Let’s say it’s on a scale from -100 (very negative) to +100 (very bullish).

  • Retail sentiment score = +80
  • Professional sentiment score = -70

Identify Discrepancies: Note the significant discrepancy between retail and professional sentiments.

Trade Execution:

  • Short XYZ Corp stock based on the expectation that the price will drop as the hype dies down.

Trade Details

  • Stock: XYZ Corp
  • Short Position: 1,000 shares
  • Current Price: $50 per share
  • Short Sell Amount: 1,000 shares * $50 = $50,000
  • Stop Loss: Set at $60 per share (to limit potential losses) or buy a 55 call to protect against upside
  • Take Profit: Set at $30 per share (expected price drop)


Example 2: Overly Bearish Retail Sentiment vs. Bullish Professional Sentiment


Let’s say that retail sentiment is very bearish on a particular stock, ABC Inc., due to recent bad press and negative social media trends.

However, professional sentiment is bullish, backed by strong growth prospects that aren’t widely perceived.

Trade Setup

Data Collection: Gather sentiment data:

  • Retail sentiment – Monitor forums and social media showing 75% negative mentions about ABC Inc.
  • Professional sentiment – Review analyst reports and institutional sentiment showing 65% positive outlook.

Sentiment Analysis: Quantify the sentiment:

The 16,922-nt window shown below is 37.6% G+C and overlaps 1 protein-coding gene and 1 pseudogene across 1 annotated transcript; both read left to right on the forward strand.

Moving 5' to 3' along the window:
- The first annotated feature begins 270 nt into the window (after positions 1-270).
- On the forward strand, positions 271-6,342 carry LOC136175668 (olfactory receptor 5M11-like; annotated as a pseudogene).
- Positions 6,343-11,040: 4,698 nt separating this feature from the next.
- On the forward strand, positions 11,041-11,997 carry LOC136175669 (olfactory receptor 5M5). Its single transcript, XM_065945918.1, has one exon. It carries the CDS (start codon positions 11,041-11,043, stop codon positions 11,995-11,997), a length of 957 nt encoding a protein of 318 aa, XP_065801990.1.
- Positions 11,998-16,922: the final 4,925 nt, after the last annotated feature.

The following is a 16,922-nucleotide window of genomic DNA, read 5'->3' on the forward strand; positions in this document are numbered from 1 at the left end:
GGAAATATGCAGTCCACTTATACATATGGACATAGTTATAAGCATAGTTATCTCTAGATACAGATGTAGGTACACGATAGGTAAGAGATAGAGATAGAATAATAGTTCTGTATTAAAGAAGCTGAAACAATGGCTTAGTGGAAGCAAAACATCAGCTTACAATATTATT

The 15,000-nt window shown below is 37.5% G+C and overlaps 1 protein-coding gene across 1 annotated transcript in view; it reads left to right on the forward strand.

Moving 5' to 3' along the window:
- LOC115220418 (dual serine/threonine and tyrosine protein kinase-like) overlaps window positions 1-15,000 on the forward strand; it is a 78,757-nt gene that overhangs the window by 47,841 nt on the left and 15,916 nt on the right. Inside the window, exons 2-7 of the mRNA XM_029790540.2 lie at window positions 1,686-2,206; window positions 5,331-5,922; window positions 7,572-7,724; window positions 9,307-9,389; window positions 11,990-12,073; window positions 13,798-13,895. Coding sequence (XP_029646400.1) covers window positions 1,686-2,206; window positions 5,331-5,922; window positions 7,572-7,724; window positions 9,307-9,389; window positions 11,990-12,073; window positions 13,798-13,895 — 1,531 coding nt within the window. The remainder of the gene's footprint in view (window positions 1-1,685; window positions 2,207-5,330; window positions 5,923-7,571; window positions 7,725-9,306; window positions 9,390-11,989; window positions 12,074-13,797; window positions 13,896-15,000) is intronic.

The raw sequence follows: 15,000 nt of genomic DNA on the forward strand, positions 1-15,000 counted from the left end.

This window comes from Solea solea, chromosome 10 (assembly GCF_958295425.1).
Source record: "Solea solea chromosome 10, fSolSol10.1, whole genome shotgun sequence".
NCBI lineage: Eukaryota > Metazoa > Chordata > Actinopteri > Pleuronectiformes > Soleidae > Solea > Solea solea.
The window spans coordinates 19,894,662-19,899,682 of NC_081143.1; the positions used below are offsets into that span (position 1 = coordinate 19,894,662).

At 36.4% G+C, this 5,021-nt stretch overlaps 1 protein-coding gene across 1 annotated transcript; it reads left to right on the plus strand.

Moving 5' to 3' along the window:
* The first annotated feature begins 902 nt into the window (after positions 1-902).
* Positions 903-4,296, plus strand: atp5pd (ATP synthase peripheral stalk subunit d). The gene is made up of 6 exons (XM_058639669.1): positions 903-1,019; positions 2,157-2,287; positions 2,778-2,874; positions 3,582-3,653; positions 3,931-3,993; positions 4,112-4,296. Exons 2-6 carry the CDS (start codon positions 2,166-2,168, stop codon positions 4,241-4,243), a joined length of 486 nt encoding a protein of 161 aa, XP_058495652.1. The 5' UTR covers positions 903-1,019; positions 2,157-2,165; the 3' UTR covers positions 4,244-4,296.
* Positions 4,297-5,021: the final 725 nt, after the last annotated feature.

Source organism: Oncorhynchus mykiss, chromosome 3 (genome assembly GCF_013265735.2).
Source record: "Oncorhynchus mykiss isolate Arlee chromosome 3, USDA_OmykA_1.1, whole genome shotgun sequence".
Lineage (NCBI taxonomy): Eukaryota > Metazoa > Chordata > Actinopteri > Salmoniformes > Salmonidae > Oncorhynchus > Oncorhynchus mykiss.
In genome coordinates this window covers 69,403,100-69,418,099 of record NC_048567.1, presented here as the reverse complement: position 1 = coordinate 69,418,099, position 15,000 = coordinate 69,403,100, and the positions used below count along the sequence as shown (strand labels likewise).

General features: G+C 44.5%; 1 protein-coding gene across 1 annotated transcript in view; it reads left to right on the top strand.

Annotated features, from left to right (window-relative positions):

• Retail sentiment score = -75
  • Professional sentiment score = +65

Identify Discrepancies: Note the significant discrepancy between retail and professional sentiments.

Trade Execution:

  • Buy ABC Inc. stock based on the expectation that the price will rise as fundamentals win out.

Trade Details

  • Stock: ABC Inc.
  • Long Position: 1,500 shares
  • Current Price: $30 per share
  • Purchase Amount: 1,500 shares * $30 = $45,000
  • Stop Loss: Set at $25 per share (to limit potential losses)
  • Take Profit: Set at $40 per share (expected price rise)


Step-by-Step Process

Step 1: Data Collection

  • Use sentiment analysis tools to gather data from social media, forums, news outlets, and institutional reports.
  • Example – Use tools like Brandwatch,, or custom algorithms to quantify sentiment scores.

Step 2: Sentiment Analysis

  • Calculate the sentiment score for both retail and professional traders.
  • Example – Aggregate the percentage of positive vs. negative mentions and convert them into a sentiment score.

Step 3: Identify Discrepancies